Westfield, the world's largest mall operator, announced results earlier today, which demonstrated substantially accelerating real estate writedowns, primarily in the US. For the six month period ended June 30, Westfield announced $2.5 billion in property revaluations, after posting $2.6 billion in comparable charges for the entire 2008 year period: the company is finally marking its asset book to something vaguely resembling reality.
As a result of deteriorating operations, the company also announced it would reduce its dividend payout from 100% of earnings to 75%, in anticipation of a liquidity crunch resulting from over $19 billion in debt maturing between 2010 and 2014.
Other notable data: U.S. retail sales on a per square foot basis declined by 6.2% from $437 to $410 just over the past six months, and by 10.8% from June 2008: the worst deterioration of any of the company's regional properties.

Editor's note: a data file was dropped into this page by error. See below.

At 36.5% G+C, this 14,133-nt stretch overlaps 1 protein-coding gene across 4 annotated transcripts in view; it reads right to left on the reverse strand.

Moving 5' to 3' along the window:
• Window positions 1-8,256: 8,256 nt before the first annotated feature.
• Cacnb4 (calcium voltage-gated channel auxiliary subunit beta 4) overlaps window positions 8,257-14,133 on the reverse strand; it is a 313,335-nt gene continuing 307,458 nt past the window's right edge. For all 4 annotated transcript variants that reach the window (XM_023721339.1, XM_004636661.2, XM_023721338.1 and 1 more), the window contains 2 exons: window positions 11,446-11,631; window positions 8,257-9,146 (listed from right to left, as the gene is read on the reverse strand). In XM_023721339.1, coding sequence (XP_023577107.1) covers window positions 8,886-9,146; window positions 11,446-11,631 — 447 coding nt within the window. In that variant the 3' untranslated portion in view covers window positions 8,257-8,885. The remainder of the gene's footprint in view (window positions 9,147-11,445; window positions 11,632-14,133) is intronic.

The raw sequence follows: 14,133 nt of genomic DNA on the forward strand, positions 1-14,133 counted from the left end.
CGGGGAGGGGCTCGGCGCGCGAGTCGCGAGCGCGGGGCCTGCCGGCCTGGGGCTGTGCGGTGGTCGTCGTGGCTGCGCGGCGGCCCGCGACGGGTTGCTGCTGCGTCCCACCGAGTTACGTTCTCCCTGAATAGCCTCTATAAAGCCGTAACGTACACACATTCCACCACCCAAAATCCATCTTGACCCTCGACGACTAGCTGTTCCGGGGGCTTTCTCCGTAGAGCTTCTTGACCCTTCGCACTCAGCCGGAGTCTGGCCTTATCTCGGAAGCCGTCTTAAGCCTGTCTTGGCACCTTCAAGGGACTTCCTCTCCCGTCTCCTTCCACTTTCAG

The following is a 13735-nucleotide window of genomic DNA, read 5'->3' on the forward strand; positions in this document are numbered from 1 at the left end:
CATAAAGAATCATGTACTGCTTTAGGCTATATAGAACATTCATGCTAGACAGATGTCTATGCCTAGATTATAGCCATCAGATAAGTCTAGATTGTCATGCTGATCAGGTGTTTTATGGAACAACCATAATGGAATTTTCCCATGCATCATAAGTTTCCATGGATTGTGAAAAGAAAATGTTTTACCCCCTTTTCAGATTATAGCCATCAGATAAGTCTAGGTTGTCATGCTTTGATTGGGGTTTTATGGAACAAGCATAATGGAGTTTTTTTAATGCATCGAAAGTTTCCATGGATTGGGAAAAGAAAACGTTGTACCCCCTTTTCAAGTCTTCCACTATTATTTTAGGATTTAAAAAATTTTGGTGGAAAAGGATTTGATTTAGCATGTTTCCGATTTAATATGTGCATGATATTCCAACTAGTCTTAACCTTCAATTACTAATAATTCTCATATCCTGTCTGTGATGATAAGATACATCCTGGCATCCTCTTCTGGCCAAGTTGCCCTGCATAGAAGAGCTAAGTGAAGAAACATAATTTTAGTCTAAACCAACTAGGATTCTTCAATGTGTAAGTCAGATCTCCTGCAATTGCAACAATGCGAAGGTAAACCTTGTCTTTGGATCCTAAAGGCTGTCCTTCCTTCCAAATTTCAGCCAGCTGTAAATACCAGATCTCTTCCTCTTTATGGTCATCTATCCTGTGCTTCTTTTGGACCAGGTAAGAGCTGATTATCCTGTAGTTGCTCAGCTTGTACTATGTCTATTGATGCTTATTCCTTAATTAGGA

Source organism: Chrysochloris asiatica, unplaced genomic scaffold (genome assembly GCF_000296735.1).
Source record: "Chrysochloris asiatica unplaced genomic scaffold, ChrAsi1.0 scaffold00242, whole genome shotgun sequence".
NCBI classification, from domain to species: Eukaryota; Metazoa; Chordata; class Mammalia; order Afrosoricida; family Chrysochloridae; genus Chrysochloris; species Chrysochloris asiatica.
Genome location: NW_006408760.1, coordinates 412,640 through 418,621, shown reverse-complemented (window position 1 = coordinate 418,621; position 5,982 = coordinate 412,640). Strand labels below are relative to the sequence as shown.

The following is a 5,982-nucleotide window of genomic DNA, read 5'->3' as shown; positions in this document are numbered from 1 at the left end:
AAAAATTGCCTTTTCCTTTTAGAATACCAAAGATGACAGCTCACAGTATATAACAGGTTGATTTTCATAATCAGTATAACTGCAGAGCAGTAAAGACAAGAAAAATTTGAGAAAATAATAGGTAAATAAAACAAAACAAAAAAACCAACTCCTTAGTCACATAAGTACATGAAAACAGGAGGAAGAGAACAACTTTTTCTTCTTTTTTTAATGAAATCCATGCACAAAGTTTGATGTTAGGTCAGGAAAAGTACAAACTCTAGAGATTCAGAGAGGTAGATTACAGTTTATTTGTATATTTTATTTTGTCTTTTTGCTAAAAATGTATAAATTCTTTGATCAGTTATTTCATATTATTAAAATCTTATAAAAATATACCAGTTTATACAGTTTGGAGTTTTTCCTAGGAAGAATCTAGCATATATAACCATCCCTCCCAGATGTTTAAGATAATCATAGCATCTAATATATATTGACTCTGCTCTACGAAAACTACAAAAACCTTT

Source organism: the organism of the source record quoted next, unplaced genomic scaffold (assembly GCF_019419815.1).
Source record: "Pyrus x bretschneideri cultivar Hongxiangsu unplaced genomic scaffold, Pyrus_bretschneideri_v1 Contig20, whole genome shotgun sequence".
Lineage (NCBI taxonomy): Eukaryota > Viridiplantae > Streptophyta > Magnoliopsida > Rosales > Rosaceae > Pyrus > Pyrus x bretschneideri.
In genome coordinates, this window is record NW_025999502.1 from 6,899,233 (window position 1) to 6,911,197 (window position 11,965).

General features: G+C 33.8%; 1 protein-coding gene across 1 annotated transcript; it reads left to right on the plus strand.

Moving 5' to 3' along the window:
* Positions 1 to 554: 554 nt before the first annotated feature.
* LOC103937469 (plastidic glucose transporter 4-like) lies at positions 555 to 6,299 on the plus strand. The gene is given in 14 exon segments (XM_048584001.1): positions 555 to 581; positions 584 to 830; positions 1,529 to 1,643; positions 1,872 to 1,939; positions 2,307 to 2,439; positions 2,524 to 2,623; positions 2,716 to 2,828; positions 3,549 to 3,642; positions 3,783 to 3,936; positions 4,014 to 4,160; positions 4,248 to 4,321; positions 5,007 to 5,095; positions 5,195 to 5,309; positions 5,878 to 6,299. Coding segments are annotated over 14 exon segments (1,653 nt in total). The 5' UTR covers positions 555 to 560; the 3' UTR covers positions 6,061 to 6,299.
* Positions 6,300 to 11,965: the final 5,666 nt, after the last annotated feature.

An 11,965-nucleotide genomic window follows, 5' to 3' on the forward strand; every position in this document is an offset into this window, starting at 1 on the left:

Furthermore, cap rates have increased by over 0.3% across Westfield's four regions over the last 6 months, with the U.S. surprisingly representing the highest end range.
Also, notably the weakest retail categories were jewelry, fashion and leisure, all of which declined by over 10% year over year.
Net-net: the news that the deterioration in the U.S. mall market shows no indication of abating, and rent capacity is substantially deteriorating, not only for the company's 8,889 US malls, but for bankrupt GGP and its competitors, will likely be sufficient reason for other garbage REITs with deteriorating performance metrics to see their stocks jump once again for no other reason aside from... well, no other reason, which seems to be same principle that drives stock trading each and every day in all other garbage sectors.